A bevy of satellites buzzing around in the Earths magnetosphere has found at least part of the answer to a long-standing puzzle about the source of the charged particles that feed the aurora.
Three-dimensional computer simulation of the space waves or vortices that inject the solar wind plasma into the Earths magnetic field. Green-blue areas represent the solar wind plasma, and red-orange areas represent plasma trapped in Earths magnetic field. Earths magnetosphere develops ripples and folds like a flag in the wind as the solar wind blows past. This turbulence creates rolling waves on the edges of the magnetosphere that engulf the solar wind into the magnetosphere (see orange wavelike structure in the cut-away portion of the image). The blue, green and orange swirl behind the wave is the vortex that mixes the solar wind into the magnetosphere. The vortices are huge structures, measuring more than 20,000 miles across. (Kentaro Tanaka of Tokyo Institute of Technology)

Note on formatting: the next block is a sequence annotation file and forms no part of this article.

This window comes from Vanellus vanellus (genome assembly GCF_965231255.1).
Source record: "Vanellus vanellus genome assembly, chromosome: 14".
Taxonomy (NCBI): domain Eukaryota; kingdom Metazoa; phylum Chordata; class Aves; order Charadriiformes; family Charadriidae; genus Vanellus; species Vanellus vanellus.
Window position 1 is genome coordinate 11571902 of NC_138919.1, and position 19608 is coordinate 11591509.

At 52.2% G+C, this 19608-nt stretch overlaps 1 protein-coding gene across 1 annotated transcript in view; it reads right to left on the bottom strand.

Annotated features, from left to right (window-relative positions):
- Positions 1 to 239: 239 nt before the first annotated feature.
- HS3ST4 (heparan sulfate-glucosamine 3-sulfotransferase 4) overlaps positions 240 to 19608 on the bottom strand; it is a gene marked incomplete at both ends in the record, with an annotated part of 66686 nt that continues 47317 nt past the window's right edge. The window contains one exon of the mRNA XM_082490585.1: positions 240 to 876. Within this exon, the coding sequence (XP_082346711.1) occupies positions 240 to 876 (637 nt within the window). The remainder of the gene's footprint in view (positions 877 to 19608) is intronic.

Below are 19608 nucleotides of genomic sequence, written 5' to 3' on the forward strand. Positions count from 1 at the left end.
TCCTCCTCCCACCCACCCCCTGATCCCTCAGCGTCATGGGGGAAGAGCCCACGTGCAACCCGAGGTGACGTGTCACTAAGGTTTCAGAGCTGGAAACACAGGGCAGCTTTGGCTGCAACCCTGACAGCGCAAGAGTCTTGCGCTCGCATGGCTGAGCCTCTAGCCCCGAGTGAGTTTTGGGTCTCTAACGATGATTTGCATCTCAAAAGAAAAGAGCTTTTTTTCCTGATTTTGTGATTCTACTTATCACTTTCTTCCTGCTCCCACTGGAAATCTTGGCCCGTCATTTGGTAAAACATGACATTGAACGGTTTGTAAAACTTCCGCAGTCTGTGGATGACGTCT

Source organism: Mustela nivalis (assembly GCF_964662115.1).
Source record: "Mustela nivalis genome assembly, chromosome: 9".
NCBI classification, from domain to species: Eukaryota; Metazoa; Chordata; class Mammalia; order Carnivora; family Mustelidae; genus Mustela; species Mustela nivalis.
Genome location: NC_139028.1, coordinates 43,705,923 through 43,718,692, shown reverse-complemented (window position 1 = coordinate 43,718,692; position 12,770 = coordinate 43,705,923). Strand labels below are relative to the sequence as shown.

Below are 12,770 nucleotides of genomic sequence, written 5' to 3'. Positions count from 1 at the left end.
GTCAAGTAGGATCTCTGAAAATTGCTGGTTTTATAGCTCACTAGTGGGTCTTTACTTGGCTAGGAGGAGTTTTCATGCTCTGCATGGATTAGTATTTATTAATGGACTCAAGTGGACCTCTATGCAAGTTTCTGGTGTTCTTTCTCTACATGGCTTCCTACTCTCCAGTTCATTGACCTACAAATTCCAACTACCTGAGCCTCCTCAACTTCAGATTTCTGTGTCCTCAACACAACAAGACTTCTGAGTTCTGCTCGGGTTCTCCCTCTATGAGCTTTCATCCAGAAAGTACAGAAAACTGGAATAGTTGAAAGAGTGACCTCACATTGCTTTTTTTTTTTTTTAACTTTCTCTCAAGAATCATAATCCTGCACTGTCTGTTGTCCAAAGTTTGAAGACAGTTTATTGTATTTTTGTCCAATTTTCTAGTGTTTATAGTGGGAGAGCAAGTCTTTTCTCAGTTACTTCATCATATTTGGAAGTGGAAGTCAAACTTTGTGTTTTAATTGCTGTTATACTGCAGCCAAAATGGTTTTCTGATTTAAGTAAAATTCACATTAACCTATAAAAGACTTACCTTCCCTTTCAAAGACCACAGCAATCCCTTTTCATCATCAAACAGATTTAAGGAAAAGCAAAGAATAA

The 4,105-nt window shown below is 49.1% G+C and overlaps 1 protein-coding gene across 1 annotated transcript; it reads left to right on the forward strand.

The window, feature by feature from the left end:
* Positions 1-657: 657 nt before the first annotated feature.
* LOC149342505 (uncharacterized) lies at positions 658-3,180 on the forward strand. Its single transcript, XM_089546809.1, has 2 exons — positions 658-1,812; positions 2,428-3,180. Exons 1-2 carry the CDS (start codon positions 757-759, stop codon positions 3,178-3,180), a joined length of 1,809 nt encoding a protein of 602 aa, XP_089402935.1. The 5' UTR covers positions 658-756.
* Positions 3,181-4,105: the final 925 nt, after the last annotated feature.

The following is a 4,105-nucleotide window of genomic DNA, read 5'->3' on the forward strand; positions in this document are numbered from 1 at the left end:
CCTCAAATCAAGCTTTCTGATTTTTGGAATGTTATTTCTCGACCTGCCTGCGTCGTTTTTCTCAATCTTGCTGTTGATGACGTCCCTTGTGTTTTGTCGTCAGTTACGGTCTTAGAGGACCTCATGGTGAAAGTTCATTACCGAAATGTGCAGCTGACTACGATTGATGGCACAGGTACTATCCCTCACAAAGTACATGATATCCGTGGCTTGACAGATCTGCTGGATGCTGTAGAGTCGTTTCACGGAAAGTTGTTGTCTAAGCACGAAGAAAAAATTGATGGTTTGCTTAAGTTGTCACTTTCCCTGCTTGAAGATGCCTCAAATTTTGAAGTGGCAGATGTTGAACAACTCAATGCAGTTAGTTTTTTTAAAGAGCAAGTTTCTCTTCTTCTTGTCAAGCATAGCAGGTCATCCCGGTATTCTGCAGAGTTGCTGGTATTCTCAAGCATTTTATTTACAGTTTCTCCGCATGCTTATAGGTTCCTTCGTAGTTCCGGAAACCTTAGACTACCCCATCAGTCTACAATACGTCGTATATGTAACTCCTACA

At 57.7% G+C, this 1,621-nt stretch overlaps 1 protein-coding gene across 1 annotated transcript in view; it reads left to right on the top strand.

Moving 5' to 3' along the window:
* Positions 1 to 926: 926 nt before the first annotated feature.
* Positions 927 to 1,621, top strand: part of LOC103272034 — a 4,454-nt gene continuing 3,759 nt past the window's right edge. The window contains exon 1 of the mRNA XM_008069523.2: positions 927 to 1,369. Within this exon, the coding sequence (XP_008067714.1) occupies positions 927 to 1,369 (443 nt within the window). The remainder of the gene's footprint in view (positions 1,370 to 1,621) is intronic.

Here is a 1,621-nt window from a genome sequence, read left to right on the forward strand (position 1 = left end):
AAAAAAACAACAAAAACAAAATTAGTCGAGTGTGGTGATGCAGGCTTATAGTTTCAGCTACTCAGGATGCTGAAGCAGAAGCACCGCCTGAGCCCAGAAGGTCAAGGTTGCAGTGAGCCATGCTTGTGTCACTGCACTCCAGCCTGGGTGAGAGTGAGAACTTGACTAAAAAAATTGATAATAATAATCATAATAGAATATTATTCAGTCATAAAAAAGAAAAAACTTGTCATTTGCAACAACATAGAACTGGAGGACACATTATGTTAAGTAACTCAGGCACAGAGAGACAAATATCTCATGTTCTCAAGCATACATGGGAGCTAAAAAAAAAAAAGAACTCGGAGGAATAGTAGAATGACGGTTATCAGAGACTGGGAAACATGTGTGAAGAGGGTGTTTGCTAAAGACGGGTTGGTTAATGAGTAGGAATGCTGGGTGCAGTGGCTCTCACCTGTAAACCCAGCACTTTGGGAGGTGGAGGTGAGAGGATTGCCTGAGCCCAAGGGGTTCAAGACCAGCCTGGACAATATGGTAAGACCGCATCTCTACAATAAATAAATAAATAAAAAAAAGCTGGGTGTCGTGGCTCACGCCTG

The charged particles come from explosions on the sun and smash into the Earths magnetic field, which repels the bulk of them. But many slip through, often via a physical process called magnetic reconnection, where the magnetic field traveling with the particles breaks and reconnects with the Earths field, opening a window for the particles to surge through. Once inside, these excited particles can spiral down toward the poles and create brilliant auroras when they hit the atmosphere.
But magnetic reconnection happens only when the solar winds magnetic field direction is 180 degrees opposite from that of the magnetic field of the Earth. When the two fields are aligned, there is no obvious physical process allowing entry of charged particles, at least at the leading edge of the Earths magnetosphere.
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